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Why Does My Dog Scoot?

Aargh! Your dog is scooting his butt on the carpet, or the grass, or even worse, the sidewalk. What in the world is that all about?

Why Does My Dog Scoot? | AtlanticVetSeattle.com

It’s a pain in the butt – literally!

While most dogs can reach their backend to lick at an itch or an irritation, sometimes a rougher surface is what they think will help relieve the itch or pain “back there.” Unfortunately, scooting can have some undesirable effects on a dog’s tender nether regions, causing skin abrasions and creating a mess on your carpet.

Two major reasons dogs scoot

Overly full or infected anal glands are two of the most common reasons dogs will scoot. Anal glands, located under the skin just to the side of the anus (at the 4 o’clock and 8 o’clock position) make a smelly, oily substance that dogs and cats use to mark their territory.

Some dogs, such as pugs, beagles, and basset hounds, make a lot more of the substance than required for the job, or the normal outflow tract becomes clogged. The glands’ tiny openings at the anus are near a big source of bacteria (poop), and occasionally, the glands can also become infected and abscessed.

Why Does My Dog Scoot? | AtlanticVetSeattle.com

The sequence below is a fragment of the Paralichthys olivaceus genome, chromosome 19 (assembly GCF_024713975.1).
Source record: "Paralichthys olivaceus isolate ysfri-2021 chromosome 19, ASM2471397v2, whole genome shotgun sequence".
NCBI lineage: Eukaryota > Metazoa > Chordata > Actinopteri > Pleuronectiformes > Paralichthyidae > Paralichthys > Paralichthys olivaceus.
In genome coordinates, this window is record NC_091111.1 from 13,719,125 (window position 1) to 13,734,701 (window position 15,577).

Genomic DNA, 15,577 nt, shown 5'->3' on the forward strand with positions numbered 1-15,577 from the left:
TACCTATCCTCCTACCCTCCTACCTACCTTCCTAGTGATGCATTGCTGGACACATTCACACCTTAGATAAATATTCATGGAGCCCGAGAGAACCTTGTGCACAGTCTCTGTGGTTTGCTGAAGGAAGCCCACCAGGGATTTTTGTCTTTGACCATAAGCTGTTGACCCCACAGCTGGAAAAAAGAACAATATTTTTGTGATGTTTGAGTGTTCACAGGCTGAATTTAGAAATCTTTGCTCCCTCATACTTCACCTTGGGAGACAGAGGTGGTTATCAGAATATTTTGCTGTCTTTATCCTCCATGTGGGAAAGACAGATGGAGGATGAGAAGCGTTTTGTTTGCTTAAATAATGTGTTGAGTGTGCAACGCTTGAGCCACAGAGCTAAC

Seasonal allergies

Dogs with seasonal allergies often have itchy butts and will also scoot. The itch can be so severe they’ll cause painful abrasions to the area. Fortunately, some brand new prescription medications, such as CytoPoint and Apoquel bring many dogs safe, welcome relief from their allergy symptoms with minimal side effects.

Serious conditions to be aware of

Unfortunately, a few very serious conditions can also cause dogs to scoot due to discomfort, including rectal or anal gland cancer and perianal fistulas. Rectal cancer is very serious and often life-threatening.

Perianal fistulations, infected tracts around the anus, are most common in unneutered male dogs and German Shepherds of both genders. They are treatable and usually have a favorable outcome than cancer.

Developing a treatment plan

A thorough physical exam, including a rectal exam, by your dog’s veterinarian, is an important first step in determine the underlying cause of scooting and developing a treatment plan that brings relief.

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Atlantic Veterinary Hospital in Seattle serves the following neighborhoods: Mt. Baker, Columbia City, Beacon Hill, Rainier Valley, Seward Park, Capitol Hill, Leschi, Central District, Madison Valley, International District, and Georgetown.